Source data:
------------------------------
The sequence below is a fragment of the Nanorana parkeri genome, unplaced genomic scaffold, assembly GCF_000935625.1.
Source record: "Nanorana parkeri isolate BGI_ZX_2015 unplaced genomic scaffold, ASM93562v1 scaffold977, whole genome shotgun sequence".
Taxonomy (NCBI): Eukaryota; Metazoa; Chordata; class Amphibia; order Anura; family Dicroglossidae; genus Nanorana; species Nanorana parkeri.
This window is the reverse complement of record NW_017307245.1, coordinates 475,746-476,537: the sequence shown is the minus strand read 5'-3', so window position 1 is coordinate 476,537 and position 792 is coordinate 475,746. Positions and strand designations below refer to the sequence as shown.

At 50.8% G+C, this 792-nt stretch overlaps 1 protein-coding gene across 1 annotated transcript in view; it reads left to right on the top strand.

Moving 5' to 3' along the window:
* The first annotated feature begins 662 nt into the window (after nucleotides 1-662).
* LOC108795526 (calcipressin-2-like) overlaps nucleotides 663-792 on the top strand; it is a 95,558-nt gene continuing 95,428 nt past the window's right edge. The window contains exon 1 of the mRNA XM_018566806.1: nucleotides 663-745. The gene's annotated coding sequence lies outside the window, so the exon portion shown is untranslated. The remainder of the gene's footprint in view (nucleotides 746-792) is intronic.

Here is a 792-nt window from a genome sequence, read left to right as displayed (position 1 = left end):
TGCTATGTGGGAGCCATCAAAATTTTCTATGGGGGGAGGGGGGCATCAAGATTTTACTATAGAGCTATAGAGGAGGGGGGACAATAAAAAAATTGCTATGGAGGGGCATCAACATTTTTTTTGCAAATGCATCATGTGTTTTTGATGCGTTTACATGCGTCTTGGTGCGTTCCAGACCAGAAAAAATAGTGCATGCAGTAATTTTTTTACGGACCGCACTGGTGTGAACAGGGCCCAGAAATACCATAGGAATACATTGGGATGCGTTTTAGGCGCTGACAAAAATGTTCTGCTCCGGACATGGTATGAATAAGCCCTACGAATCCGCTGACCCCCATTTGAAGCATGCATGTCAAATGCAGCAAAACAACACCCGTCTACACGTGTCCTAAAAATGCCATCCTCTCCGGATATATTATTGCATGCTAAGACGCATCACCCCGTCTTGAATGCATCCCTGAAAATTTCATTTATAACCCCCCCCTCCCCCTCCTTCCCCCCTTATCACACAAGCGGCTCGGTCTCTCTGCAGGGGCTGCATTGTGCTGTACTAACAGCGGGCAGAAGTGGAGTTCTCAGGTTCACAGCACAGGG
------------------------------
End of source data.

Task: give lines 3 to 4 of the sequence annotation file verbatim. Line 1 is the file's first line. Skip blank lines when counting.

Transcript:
Taxonomy (NCBI): Eukaryota; Metazoa; Chordata; class Amphibia; order Anura; family Dicroglossidae; genus Nanorana; species Nanorana parkeri.
This window is the reverse complement of record NW_017307245.1, coordinates 475,746-476,537: the sequence shown is the minus strand read 5'-3', so window position 1 is coordinate 476,537 and position 792 is coordinate 475,746. Positions and strand designations below refer to the sequence as shown.